Earlier today, Senate Finance Chairman Max BaucusMax Sieben BaucusBiden nominates Nicholas Burns as ambassador to China Cryptocurrency industry lobbies Washington for 'regulatory clarity' Bottom line MORE (D-Mont.) and House Ways and Means Chairman Sandy Levin (D-Mich.) announced a deal had been struck on the extender bill.
A rough estimate shows the legislation will cost at least $200 billion, but only a portion of its measures will be offset. The tax increase on carried interest is expected to be a major revenue source to help pay for the bill.
Under the legislation, sources told The Hill that carried interest for the first 2 years will be taxed at ordinary income and capital gains rates — a 50/50 split, which amounts to a tax rate of roughly 30 percent. That split changes to 75/25 after 2 years, which amounts to a 35 percent rate.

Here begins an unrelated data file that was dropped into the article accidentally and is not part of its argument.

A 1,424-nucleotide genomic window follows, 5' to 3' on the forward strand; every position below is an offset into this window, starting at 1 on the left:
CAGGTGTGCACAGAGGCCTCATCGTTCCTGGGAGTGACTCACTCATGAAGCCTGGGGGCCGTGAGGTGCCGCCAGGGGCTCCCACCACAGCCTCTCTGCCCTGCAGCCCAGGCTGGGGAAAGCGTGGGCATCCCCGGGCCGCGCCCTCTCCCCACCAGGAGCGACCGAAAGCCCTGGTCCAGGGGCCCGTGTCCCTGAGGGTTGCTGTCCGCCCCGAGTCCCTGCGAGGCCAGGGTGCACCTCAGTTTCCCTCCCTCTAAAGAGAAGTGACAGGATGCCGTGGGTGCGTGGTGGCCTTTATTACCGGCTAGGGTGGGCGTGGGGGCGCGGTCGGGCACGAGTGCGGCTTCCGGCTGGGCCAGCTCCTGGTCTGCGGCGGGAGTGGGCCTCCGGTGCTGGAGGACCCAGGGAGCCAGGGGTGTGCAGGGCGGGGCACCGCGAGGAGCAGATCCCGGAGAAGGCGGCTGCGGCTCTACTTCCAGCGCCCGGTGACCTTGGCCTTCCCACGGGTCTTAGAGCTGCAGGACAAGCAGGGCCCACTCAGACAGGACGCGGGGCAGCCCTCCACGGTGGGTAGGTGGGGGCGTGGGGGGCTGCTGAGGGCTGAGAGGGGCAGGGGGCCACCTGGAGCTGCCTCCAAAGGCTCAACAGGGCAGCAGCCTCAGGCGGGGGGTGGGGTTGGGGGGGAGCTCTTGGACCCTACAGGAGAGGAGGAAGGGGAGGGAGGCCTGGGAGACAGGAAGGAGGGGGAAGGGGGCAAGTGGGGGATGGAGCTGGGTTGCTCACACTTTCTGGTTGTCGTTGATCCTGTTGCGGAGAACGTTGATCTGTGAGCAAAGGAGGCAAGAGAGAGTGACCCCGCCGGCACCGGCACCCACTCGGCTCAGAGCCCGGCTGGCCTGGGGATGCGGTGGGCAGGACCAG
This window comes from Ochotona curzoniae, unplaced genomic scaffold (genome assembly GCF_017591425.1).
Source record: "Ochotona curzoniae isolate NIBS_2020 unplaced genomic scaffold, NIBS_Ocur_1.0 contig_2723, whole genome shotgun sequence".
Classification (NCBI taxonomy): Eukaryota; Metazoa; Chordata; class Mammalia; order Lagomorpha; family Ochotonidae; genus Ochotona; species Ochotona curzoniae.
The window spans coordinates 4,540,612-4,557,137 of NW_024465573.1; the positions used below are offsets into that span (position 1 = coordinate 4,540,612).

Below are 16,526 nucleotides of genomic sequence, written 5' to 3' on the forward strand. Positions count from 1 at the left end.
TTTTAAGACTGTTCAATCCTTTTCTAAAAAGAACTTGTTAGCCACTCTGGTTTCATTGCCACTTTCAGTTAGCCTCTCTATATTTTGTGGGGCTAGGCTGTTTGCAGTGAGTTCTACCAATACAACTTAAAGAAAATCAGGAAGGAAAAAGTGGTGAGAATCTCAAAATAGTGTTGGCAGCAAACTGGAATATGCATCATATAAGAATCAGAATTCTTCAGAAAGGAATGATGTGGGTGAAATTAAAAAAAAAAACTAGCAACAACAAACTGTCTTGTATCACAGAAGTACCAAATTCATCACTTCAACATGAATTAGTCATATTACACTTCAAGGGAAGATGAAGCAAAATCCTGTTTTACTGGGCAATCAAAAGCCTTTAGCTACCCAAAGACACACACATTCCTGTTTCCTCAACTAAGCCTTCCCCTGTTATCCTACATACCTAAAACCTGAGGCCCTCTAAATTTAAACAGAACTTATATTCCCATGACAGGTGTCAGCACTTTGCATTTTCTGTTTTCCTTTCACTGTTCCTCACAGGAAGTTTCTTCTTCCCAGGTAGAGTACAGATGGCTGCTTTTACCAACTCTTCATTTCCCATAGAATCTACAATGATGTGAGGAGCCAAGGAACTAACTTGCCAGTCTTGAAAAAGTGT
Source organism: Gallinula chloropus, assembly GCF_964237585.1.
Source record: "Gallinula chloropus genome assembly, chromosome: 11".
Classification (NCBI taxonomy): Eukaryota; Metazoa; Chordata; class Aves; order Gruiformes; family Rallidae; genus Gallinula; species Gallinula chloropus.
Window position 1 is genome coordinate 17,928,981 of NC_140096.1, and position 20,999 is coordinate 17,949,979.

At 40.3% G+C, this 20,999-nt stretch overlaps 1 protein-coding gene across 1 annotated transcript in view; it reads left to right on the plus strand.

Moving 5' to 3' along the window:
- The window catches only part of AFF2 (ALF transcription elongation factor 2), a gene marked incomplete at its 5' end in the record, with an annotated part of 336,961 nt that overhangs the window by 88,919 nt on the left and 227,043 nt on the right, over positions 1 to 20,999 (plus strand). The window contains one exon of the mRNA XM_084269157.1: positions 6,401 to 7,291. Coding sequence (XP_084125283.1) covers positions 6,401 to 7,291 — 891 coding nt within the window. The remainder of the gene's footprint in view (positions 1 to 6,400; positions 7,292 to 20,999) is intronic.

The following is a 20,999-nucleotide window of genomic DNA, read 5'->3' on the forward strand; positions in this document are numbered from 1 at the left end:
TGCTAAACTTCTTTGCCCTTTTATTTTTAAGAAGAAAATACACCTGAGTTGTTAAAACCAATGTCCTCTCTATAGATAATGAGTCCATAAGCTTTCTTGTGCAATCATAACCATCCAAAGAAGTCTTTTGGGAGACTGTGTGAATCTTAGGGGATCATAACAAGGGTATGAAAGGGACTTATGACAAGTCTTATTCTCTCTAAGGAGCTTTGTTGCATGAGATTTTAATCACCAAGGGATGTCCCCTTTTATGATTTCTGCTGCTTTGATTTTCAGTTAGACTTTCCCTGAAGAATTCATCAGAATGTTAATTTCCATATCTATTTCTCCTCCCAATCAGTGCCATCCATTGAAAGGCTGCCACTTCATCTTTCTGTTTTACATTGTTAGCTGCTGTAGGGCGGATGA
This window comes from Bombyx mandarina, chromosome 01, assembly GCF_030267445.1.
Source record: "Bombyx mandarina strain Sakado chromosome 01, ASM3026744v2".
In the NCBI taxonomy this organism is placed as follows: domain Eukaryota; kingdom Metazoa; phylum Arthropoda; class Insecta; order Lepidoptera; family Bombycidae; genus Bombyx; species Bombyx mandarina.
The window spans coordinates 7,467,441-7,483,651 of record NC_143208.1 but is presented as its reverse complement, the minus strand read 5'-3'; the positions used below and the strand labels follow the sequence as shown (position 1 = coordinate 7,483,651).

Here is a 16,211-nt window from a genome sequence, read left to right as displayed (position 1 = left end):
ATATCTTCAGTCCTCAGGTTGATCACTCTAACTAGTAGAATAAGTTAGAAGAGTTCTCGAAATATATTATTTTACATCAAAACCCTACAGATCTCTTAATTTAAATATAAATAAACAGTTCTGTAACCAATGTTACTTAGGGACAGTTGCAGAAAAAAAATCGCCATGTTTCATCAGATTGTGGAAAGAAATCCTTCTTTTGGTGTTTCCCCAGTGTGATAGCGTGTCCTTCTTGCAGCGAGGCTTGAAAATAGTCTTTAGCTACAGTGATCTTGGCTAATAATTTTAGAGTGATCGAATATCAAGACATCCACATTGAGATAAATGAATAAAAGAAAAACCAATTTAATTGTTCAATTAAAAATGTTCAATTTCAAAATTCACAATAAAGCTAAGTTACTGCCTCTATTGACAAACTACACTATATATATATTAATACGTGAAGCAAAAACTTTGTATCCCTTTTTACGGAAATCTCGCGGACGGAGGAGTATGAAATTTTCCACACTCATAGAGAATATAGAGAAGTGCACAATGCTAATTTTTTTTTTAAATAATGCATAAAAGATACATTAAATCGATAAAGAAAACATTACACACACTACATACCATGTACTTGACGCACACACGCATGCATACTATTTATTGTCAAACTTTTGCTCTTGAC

A score for this provision from the Joint Committee on Taxation has not been released.
The bill is expected to go before the House Rules Committee later Thursday with a chamber vote on it tomorrow.